Back in the late '80s, spectators at Woodbury High School junior varsity girls’ basketball games became accustomed to an unusual sight: a 6-year-old kid standing in one corner of the gym, making hand signals and pretending to referee the game. Woodbury native Jason Nickleby, 36, son of longtime local coach and teacher Bob Nickleby, was getting an early start on a career path that has continued to this day: working as a professional referee.
Nickleby recently achieved another major milestone in his career. He was named one of the full-time, on-field officials for this year's Big Ten football season. Nickleby previously did most of his football officiating in the Mid-American Conference (MAC). He finished the 2016 football season as a top-rated MAC official and worked the Western Michigan University-Ohio University MAC title game.
The referee remembers the excitement of working his first Big Ten game (Western Michigan at Purdue) in 2014. He's looking to work many more Big Ten games, starting this fall. Nickleby's rise to the Big Ten is another step toward his ultimate
goal: becoming a full-time National Football League official.
A 2000 Woodbury High School graduate and three-sport letter winner, Nickleby also works as coordinator of officials for the Minnesota State High School League, a position he’s held since 2015. Dave Stead, executive director of the Minnesota State High School League, says Nickleby's success as an official is no accident. “Jason is an extremely talented and hard-working man who continuously looks for ways to improve his officiating skills,” Stead says. “He studies game films, reviews specific plays that may have been questioned, attends officiating clinics, and is an excellent student of the game.”
Nickleby could be considered a “born referee.” As long as he can remember, he's “had an interest in overseeing something. Not because I'm a control freak; but I am a firstborn, and a 'rule follower.'” He started officiating for real as a 12-year-old, umpiring Woodbury Athletic Association baseball games, with kids as old as 17. He “did pretty well,” he recalls. “I didn't take a lot from anybody.”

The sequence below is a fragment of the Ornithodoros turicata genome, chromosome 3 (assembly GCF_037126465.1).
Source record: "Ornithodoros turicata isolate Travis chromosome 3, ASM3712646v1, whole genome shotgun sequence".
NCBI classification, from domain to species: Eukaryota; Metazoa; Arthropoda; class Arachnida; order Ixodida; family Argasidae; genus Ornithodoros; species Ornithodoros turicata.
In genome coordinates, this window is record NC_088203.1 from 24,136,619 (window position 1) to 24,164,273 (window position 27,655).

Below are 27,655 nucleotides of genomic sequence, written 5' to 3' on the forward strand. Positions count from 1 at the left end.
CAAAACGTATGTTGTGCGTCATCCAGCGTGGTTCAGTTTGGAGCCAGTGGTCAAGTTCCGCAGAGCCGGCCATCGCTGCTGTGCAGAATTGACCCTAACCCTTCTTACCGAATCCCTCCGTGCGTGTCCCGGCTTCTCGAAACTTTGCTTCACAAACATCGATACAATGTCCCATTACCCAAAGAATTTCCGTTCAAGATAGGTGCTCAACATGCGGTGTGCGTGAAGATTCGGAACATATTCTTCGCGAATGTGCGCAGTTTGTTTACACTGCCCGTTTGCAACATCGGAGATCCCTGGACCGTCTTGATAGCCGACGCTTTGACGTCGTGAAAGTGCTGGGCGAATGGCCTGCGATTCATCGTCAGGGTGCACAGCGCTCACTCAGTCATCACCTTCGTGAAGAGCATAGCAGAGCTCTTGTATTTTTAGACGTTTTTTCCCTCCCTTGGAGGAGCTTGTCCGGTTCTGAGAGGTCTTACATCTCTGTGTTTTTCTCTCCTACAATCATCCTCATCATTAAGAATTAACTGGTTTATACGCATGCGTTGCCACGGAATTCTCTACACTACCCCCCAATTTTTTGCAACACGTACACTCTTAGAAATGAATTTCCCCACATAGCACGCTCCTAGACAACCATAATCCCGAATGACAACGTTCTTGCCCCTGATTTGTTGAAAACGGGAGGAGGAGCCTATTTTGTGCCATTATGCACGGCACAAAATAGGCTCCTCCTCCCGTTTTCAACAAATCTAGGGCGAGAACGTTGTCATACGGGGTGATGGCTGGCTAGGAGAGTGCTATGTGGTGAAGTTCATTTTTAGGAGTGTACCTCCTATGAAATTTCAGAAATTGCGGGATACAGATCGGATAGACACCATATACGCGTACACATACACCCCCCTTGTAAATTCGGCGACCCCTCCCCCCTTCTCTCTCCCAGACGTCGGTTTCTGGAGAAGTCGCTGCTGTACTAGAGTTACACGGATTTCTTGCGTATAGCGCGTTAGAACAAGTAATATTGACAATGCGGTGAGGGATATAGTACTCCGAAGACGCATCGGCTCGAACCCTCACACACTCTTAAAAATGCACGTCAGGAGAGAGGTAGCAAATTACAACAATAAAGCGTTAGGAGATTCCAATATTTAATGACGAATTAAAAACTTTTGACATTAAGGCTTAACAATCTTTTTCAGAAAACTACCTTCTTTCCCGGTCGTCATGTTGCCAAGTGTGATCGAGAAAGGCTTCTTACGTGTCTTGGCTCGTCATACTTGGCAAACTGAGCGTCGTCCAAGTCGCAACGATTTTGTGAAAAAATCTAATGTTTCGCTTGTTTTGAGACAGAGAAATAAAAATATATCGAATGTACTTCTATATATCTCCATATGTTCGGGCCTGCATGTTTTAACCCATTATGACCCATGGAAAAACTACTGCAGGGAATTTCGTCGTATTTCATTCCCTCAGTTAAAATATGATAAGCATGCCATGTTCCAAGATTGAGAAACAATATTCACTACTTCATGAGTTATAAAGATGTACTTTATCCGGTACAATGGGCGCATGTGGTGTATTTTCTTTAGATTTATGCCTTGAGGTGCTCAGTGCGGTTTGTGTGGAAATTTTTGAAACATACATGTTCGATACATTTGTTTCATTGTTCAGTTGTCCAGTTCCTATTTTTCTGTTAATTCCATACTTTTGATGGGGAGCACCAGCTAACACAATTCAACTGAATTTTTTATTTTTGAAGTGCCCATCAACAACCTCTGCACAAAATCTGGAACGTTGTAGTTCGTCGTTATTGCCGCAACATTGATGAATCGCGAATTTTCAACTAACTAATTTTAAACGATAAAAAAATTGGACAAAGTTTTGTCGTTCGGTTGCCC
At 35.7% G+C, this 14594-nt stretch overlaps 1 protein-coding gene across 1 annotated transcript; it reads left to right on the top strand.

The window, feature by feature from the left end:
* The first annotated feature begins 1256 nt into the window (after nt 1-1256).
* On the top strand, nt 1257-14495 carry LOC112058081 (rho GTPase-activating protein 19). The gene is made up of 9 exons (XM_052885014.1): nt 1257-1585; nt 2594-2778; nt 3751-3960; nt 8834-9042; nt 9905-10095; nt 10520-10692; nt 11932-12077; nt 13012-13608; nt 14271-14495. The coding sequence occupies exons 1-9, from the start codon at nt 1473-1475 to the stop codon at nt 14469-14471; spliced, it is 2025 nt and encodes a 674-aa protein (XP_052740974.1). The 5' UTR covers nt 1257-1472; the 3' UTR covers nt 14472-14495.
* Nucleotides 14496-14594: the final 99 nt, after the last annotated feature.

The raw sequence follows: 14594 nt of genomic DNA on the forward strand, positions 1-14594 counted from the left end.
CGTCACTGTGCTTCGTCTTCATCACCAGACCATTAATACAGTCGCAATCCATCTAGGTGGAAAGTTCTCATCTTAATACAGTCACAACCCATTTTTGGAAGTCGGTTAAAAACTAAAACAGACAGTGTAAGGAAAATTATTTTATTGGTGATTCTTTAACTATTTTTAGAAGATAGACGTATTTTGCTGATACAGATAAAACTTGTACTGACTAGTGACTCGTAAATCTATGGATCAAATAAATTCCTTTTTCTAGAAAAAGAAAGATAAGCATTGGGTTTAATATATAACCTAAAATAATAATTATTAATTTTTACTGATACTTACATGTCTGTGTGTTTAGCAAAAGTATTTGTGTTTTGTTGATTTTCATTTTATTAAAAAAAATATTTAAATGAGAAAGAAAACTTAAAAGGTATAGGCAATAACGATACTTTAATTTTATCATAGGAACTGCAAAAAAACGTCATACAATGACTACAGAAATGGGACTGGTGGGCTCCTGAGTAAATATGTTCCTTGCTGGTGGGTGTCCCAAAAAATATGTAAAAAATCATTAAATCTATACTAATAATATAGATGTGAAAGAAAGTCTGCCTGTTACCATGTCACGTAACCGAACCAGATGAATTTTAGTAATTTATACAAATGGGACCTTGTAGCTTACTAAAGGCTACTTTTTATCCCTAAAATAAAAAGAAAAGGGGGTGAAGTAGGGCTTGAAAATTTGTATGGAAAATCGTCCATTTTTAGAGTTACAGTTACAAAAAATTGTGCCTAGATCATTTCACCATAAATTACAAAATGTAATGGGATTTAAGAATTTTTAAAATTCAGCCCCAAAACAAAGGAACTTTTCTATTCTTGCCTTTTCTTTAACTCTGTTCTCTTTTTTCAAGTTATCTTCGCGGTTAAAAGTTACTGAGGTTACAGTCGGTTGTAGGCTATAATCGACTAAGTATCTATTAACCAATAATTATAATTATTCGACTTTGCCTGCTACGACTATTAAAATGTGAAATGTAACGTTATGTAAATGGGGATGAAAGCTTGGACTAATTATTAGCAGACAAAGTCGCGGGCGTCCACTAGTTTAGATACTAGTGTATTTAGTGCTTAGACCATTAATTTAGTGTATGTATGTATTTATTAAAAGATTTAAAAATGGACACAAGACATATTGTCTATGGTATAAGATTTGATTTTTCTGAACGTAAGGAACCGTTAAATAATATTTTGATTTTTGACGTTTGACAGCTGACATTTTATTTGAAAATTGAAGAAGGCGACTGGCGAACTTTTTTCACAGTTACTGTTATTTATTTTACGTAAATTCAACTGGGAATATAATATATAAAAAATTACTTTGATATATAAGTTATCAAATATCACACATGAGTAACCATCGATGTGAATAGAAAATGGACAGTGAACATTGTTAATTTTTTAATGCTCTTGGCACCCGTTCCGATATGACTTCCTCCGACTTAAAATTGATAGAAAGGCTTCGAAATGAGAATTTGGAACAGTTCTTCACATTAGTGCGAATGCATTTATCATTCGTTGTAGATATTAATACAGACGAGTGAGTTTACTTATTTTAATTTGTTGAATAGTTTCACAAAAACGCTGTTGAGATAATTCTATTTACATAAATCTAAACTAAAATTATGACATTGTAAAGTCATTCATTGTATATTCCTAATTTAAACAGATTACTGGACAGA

As a newbie, Nickleby compensated for his lack of his experience by “hustling and having a good attitude.” That means running to the base where the call will take place, rather than making a call from a distance. Players and coaches are less likely to dispute calls when you're standing next to the base, rather than making a call from 60 feet away, he says. His supervisors told him he wouldn't need to run down the baseline for every call, but he kept doing it, and that hustle has served him well, says Nickleby, who “retired” from baseball umpiring about five years ago after handling a state championship game.
During his freshman year at the University of Minnesota, Nickleby began officiating high school and small college football games. He worked on sideline crews that handled varsity football, baseball and basketball games. In addition, he officiated high school football games each year, through the 2011 season, when he was hired by the MAC. He also worked Big Sky Conference Division 1 college games. Last season, he split his time between the MAC and the Big Ten.
What makes a good official? “One thing I've learned over the years—sometimes the hard way—is it’s important to try to have good working relationships with coaches,” he says. Emotions can lead to saying the wrong thing, “but you should learn from those situations and do better next time.”